Have you ever experienced being in a place where what seemed so different and unusual at first, became common place and ordinary after awhile? Something that made you want to take a picture the first time you saw it but in time you realize how normal it is for everyone and it becomes normal for you too? It’s a process that demonstrates you’re settling in, becoming an inhabitant rather than a newcomer.
When we first moved to Burundi I was continually awestruck at what people carried on their heads, bikes and motos. Now, after many months seeing people carrying things on their heads, it’s become more common place, just as seeing a woman with her baby tied on her back in a fabric sling is fairly normal here.
But occasionally there’s is still something out-of-the ordinary being carried, or maybe it’s just the first time I’ve encountered it. For example, we’ve seen lots of goats transported on bikes but this was the first time I saw a pig strapped onto the back of a bike going down the mountain road at about 35 MPH.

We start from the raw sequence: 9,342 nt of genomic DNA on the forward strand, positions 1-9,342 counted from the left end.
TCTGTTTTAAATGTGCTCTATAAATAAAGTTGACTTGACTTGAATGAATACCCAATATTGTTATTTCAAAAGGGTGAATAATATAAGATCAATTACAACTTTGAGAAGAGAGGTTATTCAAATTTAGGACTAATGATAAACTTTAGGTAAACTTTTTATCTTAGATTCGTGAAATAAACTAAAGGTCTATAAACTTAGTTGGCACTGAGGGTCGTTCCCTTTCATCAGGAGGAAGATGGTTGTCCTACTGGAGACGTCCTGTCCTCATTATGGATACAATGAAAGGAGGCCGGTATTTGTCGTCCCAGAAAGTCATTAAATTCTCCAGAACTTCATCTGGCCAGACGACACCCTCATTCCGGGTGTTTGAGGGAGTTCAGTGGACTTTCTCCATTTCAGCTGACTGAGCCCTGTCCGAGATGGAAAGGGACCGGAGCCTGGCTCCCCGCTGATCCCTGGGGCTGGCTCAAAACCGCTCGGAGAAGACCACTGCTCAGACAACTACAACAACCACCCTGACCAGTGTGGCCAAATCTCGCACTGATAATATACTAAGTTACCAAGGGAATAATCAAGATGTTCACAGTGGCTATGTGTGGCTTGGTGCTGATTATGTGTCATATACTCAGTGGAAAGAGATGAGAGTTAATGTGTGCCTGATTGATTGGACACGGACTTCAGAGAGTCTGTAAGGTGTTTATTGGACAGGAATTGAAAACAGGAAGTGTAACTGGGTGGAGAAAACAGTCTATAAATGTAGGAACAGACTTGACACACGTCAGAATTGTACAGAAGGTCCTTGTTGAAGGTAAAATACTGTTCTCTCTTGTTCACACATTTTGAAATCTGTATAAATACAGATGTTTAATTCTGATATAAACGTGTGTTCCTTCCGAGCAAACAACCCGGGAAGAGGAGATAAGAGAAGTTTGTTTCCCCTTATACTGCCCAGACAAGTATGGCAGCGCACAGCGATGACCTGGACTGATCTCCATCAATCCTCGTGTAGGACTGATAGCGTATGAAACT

It’s difficulty to get pictures of many of these situations because usually you encounter these abnormal things as your drive down the road. It seems odd to Burundians that you would want to take a picture of what’s normal to them. Isn’t your head or your bike a tool for carrying things too heavy to carry a long distance?
Then again, the moment I think about what’s abnormal or remarkable to me–someone carrying a five-liter can of water or a crate of coke on their head–I’m quickly met with the words “Musungu, musungu!” (white person) as I walk or drive by. Most often from children, but also from grown-ups, and I realize I am a novelty, an unusual occurrence for many Burundians.
It’s not that they don’t know white people exist, it’s just that there are so few white people living here that we are “out-of-ordinary” to them, something worth remarking about. No matter how much I settle into living here and get use to it, I will be unusual to them.
I hope that even as I settle in and get use to living here I will continue to be surprised, even as the unusual becomes more common.